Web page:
The UConn School of Medicine community gathered together on April 24 to celebrate the inaugural class of fourth-year medical students elected to its new Alpha Omega Alpha Honor Medical Society (AΩA) chapter. UConn faculty and medical residents also elected to join AΩA were honored.
As the 130th active chapter, UConn joins medical schools throughout the U.S. in the society recognizing and promoting the highest ideals of medicine. Member election to AΩA chapter is an honor that signifies excellence and commitment to scholarship, leadership, professionalism, and service.
The roots of UConn’s new Connecticut Beta chapter was first established in 2016. It is only the second chapter to be established in the state since Yale School of Medicine’s Alpha chapter was founded in 1920.
As an active AΩA chapter, each year UConn School of Medicine can nominate the top 25 percent of its medical school class to become members of the professional medical organization within their senior year. Of that 25 percent, up to 16 percent of the total medical school class may be elected into the society.
Elected members of the inaugural chapter class include:
Class of 2019 medical students
- Alexis Cordone
- Madeline Coulter
- Brett Diamond
- Jeremy Grenier
- Laura Hatchman
- Austen Katz
- Ardian Latifi
- Julianna Lau
- Rebecca Maher
- Lisa O’Donovan
- Roshni Patel
- Mary Soyster
- Ishan Tatake
- Kristin Torre
- Katelyn Wong
- Sarah Lopez, family medicine
- Christian Mosebach, internal medicine
- Prateek Shukla, primary care
- Jessica Tuan, internal medicine
- Cato T. Laurencin, University Professor at UConn, the Albert and Wilda Van Dusen Distinguished Professor of Orthopaedic Surgery at UConn School of Medicine, and director of the Institute for Regenerative Engineering and The Raymond and Beverly Sackler Center for Biomedical, Biological, Physical, and Engineering Sciences at UConn Health
- Edwin L. Zalneraitis, professor of pediatrics and neurology and director of the pediatric residency program at UConn School of Medicine and Connecticut Children’s Medical Center
Alpha Omega Alpha was founded in 1902 by a small group of medical students led by William Webster Root at the College of Physicians and Surgeons in Chicago. Its premier membership has included 57 Nobel Laureates, 11 Surgeons General of the U.S. and nearly seventy-five percent of deans of U.S. medical schools. Since its founding, AΩA has elected more than 185,000 members worldwide.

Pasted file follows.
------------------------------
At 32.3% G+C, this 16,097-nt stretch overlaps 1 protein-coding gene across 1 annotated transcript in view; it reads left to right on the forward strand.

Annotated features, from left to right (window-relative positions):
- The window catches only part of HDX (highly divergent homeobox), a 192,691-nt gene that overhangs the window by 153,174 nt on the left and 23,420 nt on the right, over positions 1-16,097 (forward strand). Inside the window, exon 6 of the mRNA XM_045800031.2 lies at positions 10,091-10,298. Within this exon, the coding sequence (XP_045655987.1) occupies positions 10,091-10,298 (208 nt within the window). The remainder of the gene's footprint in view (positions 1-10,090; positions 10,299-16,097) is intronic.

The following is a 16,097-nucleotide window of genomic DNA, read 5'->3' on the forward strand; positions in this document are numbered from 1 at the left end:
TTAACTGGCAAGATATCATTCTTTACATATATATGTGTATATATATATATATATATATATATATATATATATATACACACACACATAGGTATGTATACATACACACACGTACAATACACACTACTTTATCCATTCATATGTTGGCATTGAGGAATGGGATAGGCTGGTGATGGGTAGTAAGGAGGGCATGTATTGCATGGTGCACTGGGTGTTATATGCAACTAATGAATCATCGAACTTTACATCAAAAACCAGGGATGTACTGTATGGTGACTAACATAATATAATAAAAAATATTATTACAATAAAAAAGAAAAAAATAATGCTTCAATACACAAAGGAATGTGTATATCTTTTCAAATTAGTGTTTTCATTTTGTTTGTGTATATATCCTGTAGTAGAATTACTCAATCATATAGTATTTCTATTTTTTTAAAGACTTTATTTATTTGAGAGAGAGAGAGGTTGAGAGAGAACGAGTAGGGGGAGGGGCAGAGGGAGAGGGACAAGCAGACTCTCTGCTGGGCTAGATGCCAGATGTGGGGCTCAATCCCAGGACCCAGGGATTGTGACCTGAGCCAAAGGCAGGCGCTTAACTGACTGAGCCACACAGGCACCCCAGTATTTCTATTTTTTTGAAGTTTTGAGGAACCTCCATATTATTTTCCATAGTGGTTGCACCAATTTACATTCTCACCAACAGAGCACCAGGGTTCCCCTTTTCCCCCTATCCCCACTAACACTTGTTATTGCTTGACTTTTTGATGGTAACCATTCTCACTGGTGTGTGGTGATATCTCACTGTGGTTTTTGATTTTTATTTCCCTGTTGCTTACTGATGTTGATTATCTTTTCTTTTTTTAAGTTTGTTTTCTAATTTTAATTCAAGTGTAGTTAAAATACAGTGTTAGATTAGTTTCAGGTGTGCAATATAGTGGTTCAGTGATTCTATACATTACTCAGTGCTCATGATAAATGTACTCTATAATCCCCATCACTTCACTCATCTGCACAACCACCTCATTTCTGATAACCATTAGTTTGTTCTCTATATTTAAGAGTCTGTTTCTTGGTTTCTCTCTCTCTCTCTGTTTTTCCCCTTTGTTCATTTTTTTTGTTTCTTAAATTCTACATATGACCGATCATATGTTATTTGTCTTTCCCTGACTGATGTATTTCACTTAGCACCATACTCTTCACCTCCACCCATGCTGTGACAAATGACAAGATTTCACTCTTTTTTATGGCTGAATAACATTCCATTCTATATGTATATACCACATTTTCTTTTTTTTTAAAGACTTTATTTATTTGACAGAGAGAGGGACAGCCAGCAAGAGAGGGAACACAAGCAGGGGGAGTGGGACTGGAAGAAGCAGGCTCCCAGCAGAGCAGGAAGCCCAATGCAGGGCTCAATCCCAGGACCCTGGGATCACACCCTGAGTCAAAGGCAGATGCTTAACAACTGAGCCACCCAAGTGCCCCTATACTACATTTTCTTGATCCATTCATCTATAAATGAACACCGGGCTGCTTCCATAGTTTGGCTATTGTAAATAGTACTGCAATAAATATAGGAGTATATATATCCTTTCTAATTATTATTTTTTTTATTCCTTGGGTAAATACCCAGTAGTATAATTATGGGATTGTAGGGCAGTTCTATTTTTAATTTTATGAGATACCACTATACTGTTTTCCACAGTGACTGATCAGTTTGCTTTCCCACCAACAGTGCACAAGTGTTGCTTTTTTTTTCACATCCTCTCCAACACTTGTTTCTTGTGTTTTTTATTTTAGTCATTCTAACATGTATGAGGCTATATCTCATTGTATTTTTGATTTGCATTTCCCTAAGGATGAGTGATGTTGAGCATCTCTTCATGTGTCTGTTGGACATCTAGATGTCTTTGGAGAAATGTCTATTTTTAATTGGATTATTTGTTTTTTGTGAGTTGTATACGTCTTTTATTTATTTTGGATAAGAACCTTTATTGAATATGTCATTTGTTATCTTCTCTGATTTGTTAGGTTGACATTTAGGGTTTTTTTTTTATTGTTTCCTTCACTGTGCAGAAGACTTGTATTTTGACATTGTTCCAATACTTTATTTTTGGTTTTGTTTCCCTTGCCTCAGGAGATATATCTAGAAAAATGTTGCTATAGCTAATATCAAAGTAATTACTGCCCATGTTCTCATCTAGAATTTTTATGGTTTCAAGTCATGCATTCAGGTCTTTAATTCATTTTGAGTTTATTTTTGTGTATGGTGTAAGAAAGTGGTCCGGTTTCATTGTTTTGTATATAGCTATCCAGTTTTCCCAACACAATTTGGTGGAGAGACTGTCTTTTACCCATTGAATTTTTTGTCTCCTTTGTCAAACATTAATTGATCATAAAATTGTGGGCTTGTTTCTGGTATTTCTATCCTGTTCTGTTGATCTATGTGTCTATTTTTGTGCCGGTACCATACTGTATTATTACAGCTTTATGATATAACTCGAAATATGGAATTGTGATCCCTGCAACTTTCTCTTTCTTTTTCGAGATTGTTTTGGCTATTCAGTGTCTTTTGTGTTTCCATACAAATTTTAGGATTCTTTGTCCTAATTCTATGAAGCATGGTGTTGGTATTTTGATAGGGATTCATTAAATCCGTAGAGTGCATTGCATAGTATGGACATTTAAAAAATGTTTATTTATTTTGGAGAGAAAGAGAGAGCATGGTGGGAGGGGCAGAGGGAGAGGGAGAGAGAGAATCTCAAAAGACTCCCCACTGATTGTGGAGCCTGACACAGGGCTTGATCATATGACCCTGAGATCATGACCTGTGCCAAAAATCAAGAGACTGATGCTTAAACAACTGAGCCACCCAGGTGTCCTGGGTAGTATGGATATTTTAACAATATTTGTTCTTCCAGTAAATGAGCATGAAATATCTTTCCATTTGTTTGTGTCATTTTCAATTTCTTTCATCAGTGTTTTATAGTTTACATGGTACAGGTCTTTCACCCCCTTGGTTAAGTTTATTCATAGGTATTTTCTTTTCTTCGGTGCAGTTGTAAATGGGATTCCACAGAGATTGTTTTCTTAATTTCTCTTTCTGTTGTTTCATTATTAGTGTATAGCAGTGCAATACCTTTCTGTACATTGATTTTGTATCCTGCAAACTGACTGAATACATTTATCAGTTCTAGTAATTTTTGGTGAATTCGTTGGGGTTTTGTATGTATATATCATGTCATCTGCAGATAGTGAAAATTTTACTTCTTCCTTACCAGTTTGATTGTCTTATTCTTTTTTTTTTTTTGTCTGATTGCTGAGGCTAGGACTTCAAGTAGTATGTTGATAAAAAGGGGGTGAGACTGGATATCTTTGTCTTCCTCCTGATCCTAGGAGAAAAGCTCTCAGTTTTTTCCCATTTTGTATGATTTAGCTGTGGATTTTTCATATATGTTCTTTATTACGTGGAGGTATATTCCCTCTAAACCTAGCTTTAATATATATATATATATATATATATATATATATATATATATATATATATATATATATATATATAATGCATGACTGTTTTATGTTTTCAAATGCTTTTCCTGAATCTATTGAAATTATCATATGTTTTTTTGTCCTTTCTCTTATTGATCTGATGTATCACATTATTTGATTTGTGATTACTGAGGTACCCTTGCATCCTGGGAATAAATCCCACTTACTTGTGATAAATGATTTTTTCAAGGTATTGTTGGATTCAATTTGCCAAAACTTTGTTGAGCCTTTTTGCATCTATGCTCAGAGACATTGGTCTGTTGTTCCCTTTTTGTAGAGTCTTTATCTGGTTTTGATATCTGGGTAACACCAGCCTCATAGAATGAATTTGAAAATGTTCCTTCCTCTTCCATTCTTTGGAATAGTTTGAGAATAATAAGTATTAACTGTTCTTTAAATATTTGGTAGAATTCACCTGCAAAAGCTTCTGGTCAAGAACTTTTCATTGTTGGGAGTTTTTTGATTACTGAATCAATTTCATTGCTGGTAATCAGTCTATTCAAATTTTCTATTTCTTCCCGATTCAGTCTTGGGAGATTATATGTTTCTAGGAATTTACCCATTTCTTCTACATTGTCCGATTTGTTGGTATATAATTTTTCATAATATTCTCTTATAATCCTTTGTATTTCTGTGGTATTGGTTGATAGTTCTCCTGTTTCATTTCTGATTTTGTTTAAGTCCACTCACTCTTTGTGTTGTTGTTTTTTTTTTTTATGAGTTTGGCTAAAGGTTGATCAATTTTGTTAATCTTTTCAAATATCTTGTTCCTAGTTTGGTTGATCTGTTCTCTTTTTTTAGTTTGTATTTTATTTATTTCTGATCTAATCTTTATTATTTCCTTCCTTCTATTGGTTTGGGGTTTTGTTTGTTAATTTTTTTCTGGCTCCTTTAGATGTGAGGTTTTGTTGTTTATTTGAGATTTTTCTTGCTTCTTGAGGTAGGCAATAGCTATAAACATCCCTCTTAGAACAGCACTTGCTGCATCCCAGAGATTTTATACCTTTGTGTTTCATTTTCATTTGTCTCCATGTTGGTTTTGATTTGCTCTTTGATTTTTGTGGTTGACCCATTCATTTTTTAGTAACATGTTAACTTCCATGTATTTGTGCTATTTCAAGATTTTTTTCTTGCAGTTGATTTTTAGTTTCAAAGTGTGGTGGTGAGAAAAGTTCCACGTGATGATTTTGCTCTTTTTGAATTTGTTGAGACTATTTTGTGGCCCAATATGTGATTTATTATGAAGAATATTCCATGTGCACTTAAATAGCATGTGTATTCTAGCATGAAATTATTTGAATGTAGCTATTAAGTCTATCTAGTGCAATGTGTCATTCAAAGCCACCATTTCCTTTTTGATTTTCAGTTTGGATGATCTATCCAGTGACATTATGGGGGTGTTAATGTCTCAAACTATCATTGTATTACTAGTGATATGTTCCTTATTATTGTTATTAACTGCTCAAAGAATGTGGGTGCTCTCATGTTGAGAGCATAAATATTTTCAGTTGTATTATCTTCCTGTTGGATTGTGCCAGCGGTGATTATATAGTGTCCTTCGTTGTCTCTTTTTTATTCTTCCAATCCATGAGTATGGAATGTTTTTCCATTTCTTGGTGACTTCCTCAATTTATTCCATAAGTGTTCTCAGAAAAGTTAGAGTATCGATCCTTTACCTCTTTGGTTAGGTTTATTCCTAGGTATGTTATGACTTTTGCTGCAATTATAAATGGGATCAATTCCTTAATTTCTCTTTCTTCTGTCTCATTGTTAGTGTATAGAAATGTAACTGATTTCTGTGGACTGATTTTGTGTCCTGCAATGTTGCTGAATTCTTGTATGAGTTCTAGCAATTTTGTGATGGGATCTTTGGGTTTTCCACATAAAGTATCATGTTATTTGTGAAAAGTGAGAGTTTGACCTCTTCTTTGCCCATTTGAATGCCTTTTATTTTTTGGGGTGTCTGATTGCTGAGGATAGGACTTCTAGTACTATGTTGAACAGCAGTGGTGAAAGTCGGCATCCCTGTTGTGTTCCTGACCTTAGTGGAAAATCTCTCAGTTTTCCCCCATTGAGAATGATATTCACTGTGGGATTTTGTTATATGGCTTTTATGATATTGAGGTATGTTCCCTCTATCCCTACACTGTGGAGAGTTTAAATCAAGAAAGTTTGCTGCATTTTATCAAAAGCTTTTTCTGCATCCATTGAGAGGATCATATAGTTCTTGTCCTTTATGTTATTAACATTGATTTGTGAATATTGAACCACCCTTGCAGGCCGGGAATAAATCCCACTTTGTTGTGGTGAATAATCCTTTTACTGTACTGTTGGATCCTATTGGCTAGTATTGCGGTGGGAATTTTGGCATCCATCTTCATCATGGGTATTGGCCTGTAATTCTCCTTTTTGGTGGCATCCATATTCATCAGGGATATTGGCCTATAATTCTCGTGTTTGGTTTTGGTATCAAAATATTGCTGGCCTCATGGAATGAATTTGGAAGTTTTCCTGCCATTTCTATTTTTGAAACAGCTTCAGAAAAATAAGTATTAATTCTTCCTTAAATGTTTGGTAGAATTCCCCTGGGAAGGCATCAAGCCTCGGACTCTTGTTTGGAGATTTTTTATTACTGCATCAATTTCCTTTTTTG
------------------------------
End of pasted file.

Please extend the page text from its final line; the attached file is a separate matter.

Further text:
The mission of AΩA is dedicated to the belief that the profession of medicine will improve care for all patients by recognizing high educational achievement, honoring gifted teaching, encouraging the development of leaders in academia and the community, supporting the ideals of humanism and promoting service to others.
A few members of the labs at the CT Convergence Institute for Translation in Regenerative Engineering helped to motivate young students towards careers in the sciences by volunteering at a S.T.E.A.M. Expo hosted by the Urban League of Greater Hartford Young Professionals at the University of Hartford on April 20th. The Graduate Students worked with youngsters to create hands on activities that would inspire curiosity about science. Pictured from left to right are: Leila Daneshmandi, Guleid Awale, Aundrya Montgomery, Marley Pitter, and Mohammed Barajaa.
Dr. Cato Laurencin has just been elected as a member of the renowned American Academy of Arts and Sciences. Dr. Laurencin, who is being honored for his work as a pioneer in the field of regenerative engineering, is the first UConn Health faculty member to be elected.
Dr. Laurencin is a surgeon in orthopaedic surgery, as well as a professor of chemical and biomolecular engineering, professor of materials science and engineering, and professor of biomedical engineering. His innovative research regarding the growth and regeneration of bone, ligaments and other musculoskeletal tissues has spanned across 25 years.